Trade unions accused the department of public enterprises of being dishonest and derailing SAA's rescue process. Minister Pravin Gordhan has tried to persuade all parties to support the plan. The effort included a leadership compact with unions. Picture: REUTERS
Trade unions accused the department of public enterprises of being dishonest and derailing SAA's rescue process. Minister Pravin Gordhan has tried to persuade all parties to support the plan. The effort included a leadership compact with unions. Picture: REUTERS

Once the Treasury had slammed the door in Pravin Gordhan’s face when he requested R9bn to conclude SAA’s “business rescue” (unsurprising given that it doesn’t even want to pay Denel’s wages), the public enterprises minister approached the banks for funding instead.

Subsequent delays in concluding a funding deal are not surprising, as a significant part of the sum consists of grossly inflated retrenchment packages to previously disadvantaged unionised staff. They were bought off by Gordhan, who at the time the business rescue deal was done had no compunction about throwing additional taxpayer money at them to secure their support, thus creating an unhelpful precedent.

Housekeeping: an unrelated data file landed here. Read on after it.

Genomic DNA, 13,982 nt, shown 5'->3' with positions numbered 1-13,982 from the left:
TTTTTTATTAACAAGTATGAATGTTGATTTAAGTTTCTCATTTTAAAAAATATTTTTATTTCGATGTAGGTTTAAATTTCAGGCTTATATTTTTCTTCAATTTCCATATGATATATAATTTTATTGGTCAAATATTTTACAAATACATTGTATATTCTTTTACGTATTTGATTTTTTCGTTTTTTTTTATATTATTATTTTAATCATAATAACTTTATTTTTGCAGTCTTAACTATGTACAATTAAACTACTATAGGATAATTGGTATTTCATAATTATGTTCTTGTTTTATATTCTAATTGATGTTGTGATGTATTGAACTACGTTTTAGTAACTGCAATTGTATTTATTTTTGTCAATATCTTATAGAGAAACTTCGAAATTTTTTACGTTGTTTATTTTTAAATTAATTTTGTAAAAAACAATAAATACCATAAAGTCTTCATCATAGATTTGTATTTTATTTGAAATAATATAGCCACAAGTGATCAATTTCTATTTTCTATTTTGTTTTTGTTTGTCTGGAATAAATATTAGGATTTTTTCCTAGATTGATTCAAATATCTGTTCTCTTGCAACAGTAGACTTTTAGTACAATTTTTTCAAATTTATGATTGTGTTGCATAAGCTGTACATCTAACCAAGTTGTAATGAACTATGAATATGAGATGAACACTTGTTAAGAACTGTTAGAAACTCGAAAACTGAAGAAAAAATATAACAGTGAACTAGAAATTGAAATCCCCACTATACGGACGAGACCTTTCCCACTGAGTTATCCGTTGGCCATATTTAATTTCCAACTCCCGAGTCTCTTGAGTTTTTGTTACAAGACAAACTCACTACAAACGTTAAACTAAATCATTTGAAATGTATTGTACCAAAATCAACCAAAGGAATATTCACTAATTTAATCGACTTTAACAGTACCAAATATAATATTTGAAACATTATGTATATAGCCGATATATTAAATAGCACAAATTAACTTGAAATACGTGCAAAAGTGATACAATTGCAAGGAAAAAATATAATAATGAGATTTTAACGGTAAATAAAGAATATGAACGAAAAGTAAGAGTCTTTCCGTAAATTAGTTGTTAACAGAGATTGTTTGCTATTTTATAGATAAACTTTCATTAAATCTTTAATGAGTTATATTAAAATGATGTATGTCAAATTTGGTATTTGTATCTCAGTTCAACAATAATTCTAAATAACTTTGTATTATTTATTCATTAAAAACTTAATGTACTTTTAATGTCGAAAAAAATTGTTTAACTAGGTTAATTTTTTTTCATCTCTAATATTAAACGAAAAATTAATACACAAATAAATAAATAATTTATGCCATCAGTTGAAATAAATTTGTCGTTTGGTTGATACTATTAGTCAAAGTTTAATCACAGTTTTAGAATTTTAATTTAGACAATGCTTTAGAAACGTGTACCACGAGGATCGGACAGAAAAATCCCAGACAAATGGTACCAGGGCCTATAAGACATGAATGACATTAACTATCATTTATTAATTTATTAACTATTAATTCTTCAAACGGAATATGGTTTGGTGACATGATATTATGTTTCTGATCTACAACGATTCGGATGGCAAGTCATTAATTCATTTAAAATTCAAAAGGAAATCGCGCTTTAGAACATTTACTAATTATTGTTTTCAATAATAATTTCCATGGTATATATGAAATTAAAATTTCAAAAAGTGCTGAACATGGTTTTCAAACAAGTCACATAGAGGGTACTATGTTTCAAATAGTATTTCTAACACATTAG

The banks agreed to the business rescue deal mainly to finalise the recovery of their existing loans, so why should they suddenly be keen to extend fresh ones to a business that has lost money for years and whose future, given Covid-19, is anything but bright?

During the continuing Covid-19 disaster, my company applied for a bank loan to buy production machinery. We have been clients for 25 years and have more than enough in our account to cover the machine cost. However, like all businesses, we need to manage cash flow. We were turned down. If taxpayers like us are refused small loans, why should SAA, given its previous history, be eligible for one many times the size?  

Small businesses are the foundation of a successful economy. They cannot run to “the minister” when the cash runs out. They pay the tax that allows the government to function. Yet, despite all the fine political words, bankrupt government enterprises always seem to get assistance — thus far, anyway — while small private businesses struggle. It should be the other way around.  

James Cunningham
Camps Bay

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